Becoming a Better Fisherman

Becoming a Better Fisherman
Sometimes I hate my daily log book. Just when I had about justified inconsistent daily catches and the lack of a pattern during the unusually warm temperatures we have experienced since mid-August, I check back a few years and find that the water temperature is 7-degrees colder than last year and 9-degrees colder than the year before. Then just to make matters worse I find that water temperatures have actually been about average for the entire period.

I study any and all available reference materials on the coastal eco-system continuously when not fishing or doing necessary maintenance or writing these articles and have done so for many years. But the more I study and research and the more time I spend on the water the more convinced I become that we homo sapiens don't genuinely understand nearly as much as we'd like to think we do.

I've been accused of being a field biologist who figured out how to study subjects of personal interest while getting paid for it as a fishing guide. That's totally acceptable to me because obviously the more I learn and understand the better service I can provide my customers.

I enjoy many different types of angling using a wide variety of tackle and techniques. One real bonus I consistently see from becoming involved in a type of angling that is new to me is that I pick up new tricks common to that particular type of fishing that I had never previously considered but that will work well in my other angling endeavors. New tools to utilize and I am a better all around angler for it.

When I undertake a method of fishing that is new to me I buy instructional videos and books produced by experts at that type of fishing rather than just going into it without any background on the subject and without expecting long term fishing experience in other types of fishing to work for me here as well. This practice saves me from lots of unnecessary heartaches, expense and mistakes. It also dramatically shortens my learning curve at this new undertaking.

All this sounds as if I've got it all figured out and maybe I do but all of the above efforts alone won't make a fella as successful an angler as most of us would lie to be without a whole lot of time on the water practicing this art we call fishing. I dearly love it when Brother McBride starts talking about "thinking outside of the box" because personally I think "the box" is a self-imposed and counterproductive trap that keeps a whole lot of high potential anglers at a mediocre skill and productivity level.

See, to me, it's not about how good you are at something nearly as much as it is about constantly getting better at it. That's the challenge and the thrill, and to accomplish that goal there are no quick fixes and no substitute for continuous study combined with lots of time on the water. So first we learn to fish like others do and then we experiment and stay open-minded and don't be afraid to try new places and techniques and the end result is that we devise tactics that work best for us personally.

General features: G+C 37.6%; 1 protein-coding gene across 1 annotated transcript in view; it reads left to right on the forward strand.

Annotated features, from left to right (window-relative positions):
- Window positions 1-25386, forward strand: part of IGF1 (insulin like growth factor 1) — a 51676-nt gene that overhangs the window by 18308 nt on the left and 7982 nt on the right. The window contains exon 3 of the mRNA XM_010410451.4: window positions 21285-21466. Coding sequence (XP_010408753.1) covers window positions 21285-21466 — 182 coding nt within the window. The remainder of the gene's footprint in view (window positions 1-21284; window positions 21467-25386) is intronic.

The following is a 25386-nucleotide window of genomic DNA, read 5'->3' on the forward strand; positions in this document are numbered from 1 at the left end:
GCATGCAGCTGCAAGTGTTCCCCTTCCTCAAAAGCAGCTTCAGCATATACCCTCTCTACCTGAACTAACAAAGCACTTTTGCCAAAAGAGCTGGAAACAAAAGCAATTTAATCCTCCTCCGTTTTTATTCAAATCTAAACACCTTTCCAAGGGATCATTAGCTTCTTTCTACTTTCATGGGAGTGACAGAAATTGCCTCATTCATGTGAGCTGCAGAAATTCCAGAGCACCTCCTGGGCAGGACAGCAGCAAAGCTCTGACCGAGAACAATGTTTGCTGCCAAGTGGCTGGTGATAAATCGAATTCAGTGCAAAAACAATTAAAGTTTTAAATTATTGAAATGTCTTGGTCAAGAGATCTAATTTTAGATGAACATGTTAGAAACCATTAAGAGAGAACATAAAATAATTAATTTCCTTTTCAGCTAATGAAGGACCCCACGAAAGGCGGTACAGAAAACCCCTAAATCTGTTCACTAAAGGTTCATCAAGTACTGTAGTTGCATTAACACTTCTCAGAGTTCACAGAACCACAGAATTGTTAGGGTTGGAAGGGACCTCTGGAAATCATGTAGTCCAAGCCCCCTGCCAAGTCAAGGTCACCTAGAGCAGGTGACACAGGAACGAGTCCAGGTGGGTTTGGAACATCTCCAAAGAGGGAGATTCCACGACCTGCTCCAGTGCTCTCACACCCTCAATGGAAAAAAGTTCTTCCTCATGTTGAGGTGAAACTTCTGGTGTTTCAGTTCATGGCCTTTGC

It would probably amaze you to know how many people have been fishing for lengthy periods of time with very little success, yet they continue to fish with the same baits in the same locations during the same time frames, year after year. Just doesn't make any sense, does it?

I anticipate this coming year being the most diverse of my life as far as angling agendas are concerned. From the beach to various bay systems to the nearshore gulf - winter through fall with a large variety of species being sought. Keeps things fresh and new and exciting and heck, I might learn something.

Small Green Sea Turtles are the most commonly seen turtles in coastal Texas.

And unlike some of the other species they are "home boys" and live nearshore and in the bay systems of our area throughout the year. As late as the 1930s they were raised commercially in pens in areas of Copano Bay and butchered for meat and other product. Their numbers are currently increasing dramatically.

When our weather turns extremely cold many of these turtles become "cold stunned" and wash up on shorelines. Basically they are suffering from acute hypothermia and in many cases they will die unless biologists are called so they can pick them up and take them to rehab. Do not pick up these turtles and take them somewhere yourself as a Texas state and U.S. Federal turtle handling permit is required to transport any sea turtle.

When one of these "cold stunned" turtles is encountered it very often gives the impression of being dead and the only way to know for sure is to approach the turtle and gently touch it. If it's alive you will see subdued movement or it will open it's eyes. On PINS call 361-949-8173 ext. 226-228 to report cold stunned turtles. Other numbers are 1-866-887-853 and your local TPWD office.

This is prime sea shell collecting time; especially behind cold fronts that dramatically decrease water temperatures. During the warm months many pin shells, goose-necked barnacles, sand dollars and a variety of other mollusks will move into shallow nearshore waters and these are often killed by sharp drops in water temperature and become available on the beaches of PINS. Remember that it is illegal to remove live specimens.

This year is going to be filled with opportunities to experience the wonder and adventure of coastal Texas. Take the time to get out there and get you some. It's a hoot for sure and it's also an indisputable fact that the days of our lives are "slip sliding away."

Be Careful, Be Courteous, Be Kind

Capt. Billy L. Sandifer